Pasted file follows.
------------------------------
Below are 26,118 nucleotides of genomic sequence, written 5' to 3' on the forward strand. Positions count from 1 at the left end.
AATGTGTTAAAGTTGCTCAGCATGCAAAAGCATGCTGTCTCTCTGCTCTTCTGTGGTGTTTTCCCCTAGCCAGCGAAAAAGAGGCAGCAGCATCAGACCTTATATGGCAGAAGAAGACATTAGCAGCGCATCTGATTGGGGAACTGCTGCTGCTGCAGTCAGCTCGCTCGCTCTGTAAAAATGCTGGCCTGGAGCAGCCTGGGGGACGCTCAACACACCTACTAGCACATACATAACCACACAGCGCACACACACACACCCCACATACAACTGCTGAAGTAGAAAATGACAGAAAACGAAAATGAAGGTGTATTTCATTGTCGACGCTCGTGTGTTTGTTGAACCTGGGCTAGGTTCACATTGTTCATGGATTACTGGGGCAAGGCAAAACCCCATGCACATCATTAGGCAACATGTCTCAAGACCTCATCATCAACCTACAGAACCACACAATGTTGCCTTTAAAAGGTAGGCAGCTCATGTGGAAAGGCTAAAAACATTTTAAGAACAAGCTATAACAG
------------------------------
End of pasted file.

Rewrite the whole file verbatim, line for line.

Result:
Below are 26,118 nucleotides of genomic sequence, written 5' to 3' on the forward strand. Positions count from 1 at the left end.
AATGTGTTAAAGTTGCTCAGCATGCAAAAGCATGCTGTCTCTCTGCTCTTCTGTGGTGTTTTCCCCTAGCCAGCGAAAAAGAGGCAGCAGCATCAGACCTTATATGGCAGAAGAAGACATTAGCAGCGCATCTGATTGGGGAACTGCTGCTGCTGCAGTCAGCTCGCTCGCTCTGTAAAAATGCTGGCCTGGAGCAGCCTGGGGGACGCTCAACACACCTACTAGCACATACATAACCACACAGCGCACACACACACACCCCACATACAACTGCTGAAGTAGAAAATGACAGAAAACGAAAATGAAGGTGTATTTCATTGTCGACGCTCGTGTGTTTGTTGAACCTGGGCTAGGTTCACATTGTTCATGGATTACTGGGGCAAGGCAAAACCCCATGCACATCATTAGGCAACATGTCTCAAGACCTCATCATCAACCTACAGAACCACACAATGTTGCCTTTAAAAGGTAGGCAGCTCATGTGGAAAGGCTAAAAACATTTTAAGAACAAGCTATAACAG